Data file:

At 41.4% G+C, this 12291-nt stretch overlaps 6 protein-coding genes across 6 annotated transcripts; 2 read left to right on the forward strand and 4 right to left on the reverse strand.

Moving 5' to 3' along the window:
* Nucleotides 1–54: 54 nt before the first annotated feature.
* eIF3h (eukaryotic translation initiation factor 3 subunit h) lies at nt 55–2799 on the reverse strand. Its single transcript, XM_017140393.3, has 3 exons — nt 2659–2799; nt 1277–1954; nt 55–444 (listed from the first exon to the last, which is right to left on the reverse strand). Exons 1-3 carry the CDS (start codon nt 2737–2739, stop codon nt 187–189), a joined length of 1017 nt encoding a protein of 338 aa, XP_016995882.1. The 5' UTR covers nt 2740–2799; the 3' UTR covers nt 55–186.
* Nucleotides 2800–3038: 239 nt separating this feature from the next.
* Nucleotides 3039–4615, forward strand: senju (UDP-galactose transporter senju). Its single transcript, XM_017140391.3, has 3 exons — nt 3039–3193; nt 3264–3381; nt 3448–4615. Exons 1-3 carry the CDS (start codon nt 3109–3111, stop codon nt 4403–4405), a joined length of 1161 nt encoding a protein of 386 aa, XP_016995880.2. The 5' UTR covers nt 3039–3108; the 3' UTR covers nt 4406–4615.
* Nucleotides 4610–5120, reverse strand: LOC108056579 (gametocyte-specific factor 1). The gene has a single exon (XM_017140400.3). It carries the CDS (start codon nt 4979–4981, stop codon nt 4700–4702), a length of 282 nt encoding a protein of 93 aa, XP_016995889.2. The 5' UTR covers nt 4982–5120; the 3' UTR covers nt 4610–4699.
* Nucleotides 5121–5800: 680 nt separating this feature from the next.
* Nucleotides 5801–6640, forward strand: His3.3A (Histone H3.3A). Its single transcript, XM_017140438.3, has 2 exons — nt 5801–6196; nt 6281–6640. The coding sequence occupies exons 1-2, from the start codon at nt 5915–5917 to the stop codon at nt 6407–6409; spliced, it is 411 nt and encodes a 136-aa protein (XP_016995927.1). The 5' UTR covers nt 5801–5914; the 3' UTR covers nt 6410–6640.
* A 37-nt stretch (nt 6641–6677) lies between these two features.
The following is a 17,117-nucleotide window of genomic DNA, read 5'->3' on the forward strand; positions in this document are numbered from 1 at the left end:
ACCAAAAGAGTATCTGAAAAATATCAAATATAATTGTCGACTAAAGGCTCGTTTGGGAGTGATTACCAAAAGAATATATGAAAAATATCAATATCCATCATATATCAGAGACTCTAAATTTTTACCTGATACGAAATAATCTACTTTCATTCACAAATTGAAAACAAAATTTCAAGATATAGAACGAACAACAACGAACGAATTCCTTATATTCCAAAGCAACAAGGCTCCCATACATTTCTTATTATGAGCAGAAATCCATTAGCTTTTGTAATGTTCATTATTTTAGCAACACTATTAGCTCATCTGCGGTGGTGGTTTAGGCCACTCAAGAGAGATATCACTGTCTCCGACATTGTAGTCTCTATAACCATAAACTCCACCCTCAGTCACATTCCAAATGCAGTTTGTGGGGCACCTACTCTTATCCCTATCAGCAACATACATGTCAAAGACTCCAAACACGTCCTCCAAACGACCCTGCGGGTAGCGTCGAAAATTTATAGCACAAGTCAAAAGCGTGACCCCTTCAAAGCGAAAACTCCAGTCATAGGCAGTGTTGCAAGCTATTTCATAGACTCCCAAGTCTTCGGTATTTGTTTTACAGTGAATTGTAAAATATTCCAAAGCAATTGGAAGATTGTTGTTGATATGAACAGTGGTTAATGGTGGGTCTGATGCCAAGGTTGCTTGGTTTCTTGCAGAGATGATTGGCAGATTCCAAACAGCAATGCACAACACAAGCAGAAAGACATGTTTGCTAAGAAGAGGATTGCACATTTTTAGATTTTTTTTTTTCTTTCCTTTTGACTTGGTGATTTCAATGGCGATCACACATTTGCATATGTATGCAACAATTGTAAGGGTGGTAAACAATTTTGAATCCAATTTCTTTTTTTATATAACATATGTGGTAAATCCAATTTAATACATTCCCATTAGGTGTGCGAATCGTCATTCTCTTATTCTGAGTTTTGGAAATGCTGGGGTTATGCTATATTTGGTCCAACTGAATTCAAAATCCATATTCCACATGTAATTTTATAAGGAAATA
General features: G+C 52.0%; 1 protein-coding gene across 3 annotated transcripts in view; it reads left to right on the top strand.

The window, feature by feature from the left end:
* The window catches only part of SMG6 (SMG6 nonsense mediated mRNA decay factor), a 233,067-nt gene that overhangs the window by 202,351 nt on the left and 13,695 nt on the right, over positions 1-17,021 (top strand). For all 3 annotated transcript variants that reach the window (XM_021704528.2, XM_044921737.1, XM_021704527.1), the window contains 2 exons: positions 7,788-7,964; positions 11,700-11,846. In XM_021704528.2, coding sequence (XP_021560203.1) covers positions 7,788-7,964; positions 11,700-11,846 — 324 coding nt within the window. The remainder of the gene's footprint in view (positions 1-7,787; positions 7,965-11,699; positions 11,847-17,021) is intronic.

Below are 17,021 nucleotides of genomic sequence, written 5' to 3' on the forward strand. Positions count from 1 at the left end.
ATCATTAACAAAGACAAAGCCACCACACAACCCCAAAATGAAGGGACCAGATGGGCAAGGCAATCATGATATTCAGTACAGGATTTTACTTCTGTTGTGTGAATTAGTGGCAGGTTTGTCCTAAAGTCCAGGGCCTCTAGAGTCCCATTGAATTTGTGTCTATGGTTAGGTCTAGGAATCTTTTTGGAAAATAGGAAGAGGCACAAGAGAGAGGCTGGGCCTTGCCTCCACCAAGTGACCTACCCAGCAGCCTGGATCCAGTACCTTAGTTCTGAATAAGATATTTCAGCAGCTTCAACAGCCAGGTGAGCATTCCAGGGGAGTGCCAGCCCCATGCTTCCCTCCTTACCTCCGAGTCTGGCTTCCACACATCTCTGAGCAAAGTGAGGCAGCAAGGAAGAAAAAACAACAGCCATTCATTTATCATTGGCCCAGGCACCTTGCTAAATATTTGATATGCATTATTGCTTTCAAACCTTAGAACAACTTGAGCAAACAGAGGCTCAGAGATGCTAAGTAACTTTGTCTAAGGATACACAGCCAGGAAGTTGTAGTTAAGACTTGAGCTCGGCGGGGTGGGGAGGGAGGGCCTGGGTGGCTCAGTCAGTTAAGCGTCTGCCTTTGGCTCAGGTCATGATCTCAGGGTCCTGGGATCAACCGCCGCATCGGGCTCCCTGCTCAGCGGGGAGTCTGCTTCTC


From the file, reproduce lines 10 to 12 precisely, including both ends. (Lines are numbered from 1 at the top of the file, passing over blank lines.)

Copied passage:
* A 37-nt stretch (nt 6641–6677) lies between these two features.
The following is a 17,117-nucleotide window of genomic DNA, read 5'->3' on the forward strand; positions in this document are numbered from 1 at the left end:
ACCAAAAGAGTATCTGAAAAATATCAAATATAATTGTCGACTAAAGGCTCGTTTGGGAGTGATTACCAAAAGAATATATGAAAAATATCAATATCCATCATATATCAGAGACTCTAAATTTTTACCTGATACGAAATAATCTACTTTCATTCACAAATTGAAAACAAAATTTCAAGATATAGAACGAACAACAACGAACGAATTCCTTATATTCCAAAGCAACAAGGCTCCCATACATTTCTTATTATGAGCAGAAATCCATTAGCTTTTGTAATGTTCATTATTTTAGCAACACTATTAGCTCATCTGCGGTGGTGGTTTAGGCCACTCAAGAGAGATATCACTGTCTCCGACATTGTAGTCTCTATAACCATAAACTCCACCCTCAGTCACATTCCAAATGCAGTTTGTGGGGCACCTACTCTTATCCCTATCAGCAACATACATGTCAAAGACTCCAAACACGTCCTCCAAACGACCCTGCGGGTAGCGTCGAAAATTTATAGCACAAGTCAAAAGCGTGACCCCTTCAAAGCGAAAACTCCAGTCATAGGCAGTGTTGCAAGCTATTTCATAGACTCCCAAGTCTTCGGTATTTGTTTTACAGTGAATTGTAAAATATTCCAAAGCAATTGGAAGATTGTTGTTGATATGAACAGTGGTTAATGGTGGGTCTGATGCCAAGGTTGCTTGGTTTCTTGCAGAGATGATTGGCAGATTCCAAACAGCAATGCACAACACAAGCAGAAAGACATGTTTGCTAAGAAGAGGATTGCACATTTTTAGATTTTTTTTTTTCTTTCCTTTTGACTTGGTGATTTCAATGGCGATCACACATTTGCATATGTATGCAACAATTGTAAGGGTGGTAAACAATTTTGAATCCAATTTCTTTTTTTATATAACATATGTGGTAAATCCAATTTAATACATTCCCATTAGGTGTGCGAATCGTCATTCTCTTATTCTGAGTTTTGGAAATGCTGGGGTTATGCTATATTTGGTCCAACTGAATTCAAAATCCATATTCCACATGTAATTTTATAAGGAAATA